via SOAP! via SOAP!

If you haven’t seen it yet- watch this great and hilarious video (slightly NSFW):

Microsoft allows you to communicate via SOAP! 🙂

 

For those of you who haven’t heard of SOAP,  a) the Wiki article and b) a quick explanation:  SOAP is a network protocol, you can send XML-based messages to Web Services. Web Services are, well, an architecture concept and the interfaces (how functions, like “givemeapassword”, work)- are described by a WSDL file.

WSDL file + SOAP = communication from client to server.

Webservices are both a process and a set of protocols for finding and interfacing software over the network. WSDL describes how the data is transported, SOAP transports it in pretty XML-envelopes. You don’t need to worry about that, you just need to take care of your data. You get a) a description, that is, services self-explanatory and standardized, b) you can invoke them and c) you get results.

Do not just think about normal websites and services like that, think broader. A lot of things can be described by a client-server-architecture, for example, today I wrote an application where computers in a network communicate with some measurement device.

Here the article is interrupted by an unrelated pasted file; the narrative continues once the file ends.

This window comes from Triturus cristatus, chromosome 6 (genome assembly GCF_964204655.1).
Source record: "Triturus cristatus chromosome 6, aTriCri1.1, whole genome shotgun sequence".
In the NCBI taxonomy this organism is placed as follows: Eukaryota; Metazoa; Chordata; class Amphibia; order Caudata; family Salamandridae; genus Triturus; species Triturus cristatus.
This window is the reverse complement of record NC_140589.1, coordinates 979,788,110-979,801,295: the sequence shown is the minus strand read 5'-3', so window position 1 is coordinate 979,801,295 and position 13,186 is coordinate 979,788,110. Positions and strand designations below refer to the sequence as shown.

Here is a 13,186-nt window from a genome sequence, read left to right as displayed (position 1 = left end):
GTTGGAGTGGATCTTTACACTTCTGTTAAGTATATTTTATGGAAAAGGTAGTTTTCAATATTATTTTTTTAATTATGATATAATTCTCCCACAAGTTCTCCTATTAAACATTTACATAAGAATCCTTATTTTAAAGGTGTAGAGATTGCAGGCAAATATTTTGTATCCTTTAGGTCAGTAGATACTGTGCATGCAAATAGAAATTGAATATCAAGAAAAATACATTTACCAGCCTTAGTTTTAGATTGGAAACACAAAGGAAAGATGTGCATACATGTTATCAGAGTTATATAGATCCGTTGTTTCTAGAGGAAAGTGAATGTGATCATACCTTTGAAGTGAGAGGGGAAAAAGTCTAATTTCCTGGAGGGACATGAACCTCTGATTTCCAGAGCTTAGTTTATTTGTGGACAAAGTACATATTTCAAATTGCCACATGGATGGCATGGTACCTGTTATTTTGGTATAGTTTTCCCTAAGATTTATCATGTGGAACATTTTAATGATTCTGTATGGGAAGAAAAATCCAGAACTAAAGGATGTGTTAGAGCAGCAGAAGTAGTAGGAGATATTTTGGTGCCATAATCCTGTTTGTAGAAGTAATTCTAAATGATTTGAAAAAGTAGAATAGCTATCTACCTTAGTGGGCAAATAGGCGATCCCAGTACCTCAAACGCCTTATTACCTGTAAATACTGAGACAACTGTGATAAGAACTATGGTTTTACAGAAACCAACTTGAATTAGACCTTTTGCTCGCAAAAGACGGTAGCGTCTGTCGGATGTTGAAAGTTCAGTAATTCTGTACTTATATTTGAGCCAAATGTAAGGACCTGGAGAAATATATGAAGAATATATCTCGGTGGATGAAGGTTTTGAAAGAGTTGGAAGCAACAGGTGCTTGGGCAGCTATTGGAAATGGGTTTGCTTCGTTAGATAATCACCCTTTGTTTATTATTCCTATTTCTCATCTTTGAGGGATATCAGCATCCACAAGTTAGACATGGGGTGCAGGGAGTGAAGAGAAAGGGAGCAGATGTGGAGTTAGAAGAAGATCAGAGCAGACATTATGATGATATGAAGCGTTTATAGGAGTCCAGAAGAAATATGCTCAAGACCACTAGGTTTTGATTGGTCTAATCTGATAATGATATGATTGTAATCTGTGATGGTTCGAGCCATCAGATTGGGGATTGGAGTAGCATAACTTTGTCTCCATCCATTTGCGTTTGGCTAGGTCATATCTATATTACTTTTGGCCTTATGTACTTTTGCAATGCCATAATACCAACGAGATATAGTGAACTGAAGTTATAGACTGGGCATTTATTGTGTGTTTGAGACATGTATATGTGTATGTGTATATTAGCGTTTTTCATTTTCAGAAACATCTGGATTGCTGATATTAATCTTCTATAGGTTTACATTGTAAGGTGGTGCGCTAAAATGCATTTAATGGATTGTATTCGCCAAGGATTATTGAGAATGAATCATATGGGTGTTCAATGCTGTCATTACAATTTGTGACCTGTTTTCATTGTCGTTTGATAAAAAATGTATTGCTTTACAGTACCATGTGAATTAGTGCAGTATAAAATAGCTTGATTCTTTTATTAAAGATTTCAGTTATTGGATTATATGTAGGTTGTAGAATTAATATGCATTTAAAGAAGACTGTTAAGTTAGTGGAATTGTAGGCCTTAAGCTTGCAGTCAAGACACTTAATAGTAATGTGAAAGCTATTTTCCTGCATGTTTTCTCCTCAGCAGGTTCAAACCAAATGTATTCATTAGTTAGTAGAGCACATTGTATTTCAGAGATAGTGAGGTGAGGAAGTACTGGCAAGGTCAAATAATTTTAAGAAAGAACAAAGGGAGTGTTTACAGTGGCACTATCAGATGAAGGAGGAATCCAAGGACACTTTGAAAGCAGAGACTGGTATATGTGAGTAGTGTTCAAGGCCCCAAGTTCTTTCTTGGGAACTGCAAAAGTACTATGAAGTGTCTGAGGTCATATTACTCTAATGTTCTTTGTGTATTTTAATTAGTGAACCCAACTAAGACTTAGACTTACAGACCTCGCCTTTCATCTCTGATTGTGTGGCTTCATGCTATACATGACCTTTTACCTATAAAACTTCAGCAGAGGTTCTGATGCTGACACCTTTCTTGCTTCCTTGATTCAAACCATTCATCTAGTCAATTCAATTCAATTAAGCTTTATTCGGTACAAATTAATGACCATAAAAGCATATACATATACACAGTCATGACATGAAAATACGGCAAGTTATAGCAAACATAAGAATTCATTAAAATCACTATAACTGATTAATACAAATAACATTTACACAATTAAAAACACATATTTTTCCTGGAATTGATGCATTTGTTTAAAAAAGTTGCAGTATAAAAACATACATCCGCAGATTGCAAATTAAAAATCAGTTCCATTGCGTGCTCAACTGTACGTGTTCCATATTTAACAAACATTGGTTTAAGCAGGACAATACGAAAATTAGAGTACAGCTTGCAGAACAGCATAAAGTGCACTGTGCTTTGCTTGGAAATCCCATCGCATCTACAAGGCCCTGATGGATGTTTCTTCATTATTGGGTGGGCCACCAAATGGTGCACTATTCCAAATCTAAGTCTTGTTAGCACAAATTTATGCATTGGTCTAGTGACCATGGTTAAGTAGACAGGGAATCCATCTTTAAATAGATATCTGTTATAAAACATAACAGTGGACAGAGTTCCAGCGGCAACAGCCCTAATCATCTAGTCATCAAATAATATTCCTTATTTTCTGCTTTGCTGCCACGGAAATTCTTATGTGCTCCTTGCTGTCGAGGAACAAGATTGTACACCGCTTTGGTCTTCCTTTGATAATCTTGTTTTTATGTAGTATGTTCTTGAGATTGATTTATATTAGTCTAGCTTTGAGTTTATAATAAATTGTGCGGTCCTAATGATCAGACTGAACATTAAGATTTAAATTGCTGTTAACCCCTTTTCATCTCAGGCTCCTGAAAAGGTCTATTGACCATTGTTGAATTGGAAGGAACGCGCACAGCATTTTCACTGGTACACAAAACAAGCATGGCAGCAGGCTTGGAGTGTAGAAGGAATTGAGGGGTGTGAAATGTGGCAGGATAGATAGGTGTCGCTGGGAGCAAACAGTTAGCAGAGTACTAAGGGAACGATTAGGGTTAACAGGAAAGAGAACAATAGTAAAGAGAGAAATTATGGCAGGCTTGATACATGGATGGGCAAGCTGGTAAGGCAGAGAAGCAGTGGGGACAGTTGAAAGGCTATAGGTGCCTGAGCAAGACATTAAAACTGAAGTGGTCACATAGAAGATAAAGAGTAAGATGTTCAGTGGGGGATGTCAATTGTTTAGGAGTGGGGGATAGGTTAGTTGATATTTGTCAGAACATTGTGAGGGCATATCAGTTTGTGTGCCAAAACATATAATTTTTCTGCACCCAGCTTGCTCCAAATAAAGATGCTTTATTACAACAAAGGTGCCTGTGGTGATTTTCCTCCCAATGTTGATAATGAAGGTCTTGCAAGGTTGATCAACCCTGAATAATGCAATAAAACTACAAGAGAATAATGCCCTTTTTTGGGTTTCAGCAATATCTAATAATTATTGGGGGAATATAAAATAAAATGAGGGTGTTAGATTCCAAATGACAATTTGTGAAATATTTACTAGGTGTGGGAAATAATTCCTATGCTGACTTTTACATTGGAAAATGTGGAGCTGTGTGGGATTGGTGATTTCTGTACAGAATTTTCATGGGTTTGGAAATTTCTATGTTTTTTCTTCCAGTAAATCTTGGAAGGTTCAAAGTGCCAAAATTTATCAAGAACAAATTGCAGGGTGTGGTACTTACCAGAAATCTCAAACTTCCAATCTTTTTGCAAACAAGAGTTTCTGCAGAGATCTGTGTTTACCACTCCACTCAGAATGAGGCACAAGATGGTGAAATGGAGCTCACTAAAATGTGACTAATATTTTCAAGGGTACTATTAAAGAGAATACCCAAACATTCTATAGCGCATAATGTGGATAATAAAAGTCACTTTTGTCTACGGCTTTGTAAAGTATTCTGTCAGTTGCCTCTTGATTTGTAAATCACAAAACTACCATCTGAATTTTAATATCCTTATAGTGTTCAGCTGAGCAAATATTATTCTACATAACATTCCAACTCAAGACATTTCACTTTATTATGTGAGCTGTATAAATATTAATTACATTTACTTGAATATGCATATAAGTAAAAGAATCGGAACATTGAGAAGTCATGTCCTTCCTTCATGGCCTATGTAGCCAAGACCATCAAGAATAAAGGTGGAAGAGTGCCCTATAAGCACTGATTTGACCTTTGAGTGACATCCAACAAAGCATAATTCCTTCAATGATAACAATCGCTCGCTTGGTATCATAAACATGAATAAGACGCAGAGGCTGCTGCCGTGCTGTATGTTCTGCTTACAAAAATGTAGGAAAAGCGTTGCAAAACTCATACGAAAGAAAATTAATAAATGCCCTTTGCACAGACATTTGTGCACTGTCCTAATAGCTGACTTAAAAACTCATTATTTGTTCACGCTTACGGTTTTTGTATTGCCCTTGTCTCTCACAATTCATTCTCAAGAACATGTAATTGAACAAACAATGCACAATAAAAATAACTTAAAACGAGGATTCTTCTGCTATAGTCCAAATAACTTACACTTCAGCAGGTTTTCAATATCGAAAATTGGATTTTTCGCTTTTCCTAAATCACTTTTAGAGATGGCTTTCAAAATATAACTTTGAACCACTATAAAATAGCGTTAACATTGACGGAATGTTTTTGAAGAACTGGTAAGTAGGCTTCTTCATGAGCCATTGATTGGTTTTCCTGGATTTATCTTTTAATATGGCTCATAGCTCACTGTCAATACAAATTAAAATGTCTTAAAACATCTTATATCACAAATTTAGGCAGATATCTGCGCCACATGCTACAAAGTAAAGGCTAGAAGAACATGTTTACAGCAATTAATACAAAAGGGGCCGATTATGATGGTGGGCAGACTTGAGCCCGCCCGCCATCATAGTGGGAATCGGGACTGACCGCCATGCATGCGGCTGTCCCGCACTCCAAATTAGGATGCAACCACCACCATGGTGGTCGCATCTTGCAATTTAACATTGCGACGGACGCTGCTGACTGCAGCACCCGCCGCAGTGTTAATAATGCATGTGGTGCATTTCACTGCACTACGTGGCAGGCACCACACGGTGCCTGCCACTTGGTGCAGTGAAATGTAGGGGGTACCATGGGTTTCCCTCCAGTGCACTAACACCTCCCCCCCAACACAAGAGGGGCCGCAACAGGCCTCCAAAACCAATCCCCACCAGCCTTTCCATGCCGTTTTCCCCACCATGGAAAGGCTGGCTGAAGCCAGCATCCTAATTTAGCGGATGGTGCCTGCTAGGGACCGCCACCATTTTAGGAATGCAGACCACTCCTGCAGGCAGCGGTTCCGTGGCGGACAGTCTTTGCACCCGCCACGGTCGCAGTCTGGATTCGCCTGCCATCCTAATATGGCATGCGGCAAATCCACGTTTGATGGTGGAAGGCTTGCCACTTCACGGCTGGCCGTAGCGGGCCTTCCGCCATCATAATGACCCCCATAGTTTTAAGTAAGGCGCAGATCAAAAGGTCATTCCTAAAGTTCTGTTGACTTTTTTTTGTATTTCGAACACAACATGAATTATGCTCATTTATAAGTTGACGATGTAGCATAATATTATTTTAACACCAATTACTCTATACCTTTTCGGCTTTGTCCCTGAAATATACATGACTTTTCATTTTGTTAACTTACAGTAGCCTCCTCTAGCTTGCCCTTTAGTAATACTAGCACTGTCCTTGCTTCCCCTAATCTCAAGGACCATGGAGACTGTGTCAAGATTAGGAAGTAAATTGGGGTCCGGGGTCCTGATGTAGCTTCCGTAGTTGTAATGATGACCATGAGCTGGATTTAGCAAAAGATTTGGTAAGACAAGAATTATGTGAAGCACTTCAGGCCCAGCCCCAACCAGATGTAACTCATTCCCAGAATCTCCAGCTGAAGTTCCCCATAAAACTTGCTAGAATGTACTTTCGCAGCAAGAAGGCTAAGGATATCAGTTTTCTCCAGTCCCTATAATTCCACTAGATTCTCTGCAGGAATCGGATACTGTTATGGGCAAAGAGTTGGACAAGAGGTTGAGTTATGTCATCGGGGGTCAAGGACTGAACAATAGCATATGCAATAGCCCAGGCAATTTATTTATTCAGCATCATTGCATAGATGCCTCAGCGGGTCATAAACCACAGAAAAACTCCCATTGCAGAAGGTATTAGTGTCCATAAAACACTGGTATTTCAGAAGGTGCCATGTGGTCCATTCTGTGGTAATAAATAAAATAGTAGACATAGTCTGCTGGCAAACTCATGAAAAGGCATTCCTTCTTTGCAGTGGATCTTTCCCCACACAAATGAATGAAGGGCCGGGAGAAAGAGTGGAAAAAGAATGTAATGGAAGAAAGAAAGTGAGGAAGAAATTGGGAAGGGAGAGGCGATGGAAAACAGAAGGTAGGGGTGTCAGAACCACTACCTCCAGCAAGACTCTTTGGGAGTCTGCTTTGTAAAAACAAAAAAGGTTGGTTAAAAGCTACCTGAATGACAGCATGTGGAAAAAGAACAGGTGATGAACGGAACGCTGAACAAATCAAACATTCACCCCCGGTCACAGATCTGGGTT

This link describes the process really well

Naturally, all the examples were in VB/.net/with ATL/used huge parts of the Microsoft toolchain (which is so, so unbelievably typical/why me??). This is not a bad toolchain, btw (and thank god we have Visual Studio Pro), but this is just a small part of a huge project, and we’re using mingw. And if you want to make mingw and VisualC++ compatible, well, just don’t.

So some research guided me to gSOAP.

gSOAP helps you to implement SOAP. And it’s really neat.

On the server side, you need a header file/specification of your functions, and the soap compiler generates your WSDL files (you also need to implement those C/ C++ functions, obviously.) I’m writing C/C++ because there is a compiler option for “pure” C code and a regular C++ one. I used the C option.

On the client side, you need that WSDL file. With the gSOAP compiler, it generates you function stubs for your program, and you just call them. Depending on the quality of your WSDL, you’ll just need to call them (which happened to me).

Check it out, and be sure to read the (excellent) documentation!

(But don’t mix two versions of gSOAP in one application. I was lucky that it threw a good error message, but to be honest, I don’t even know why I thought it should work..)

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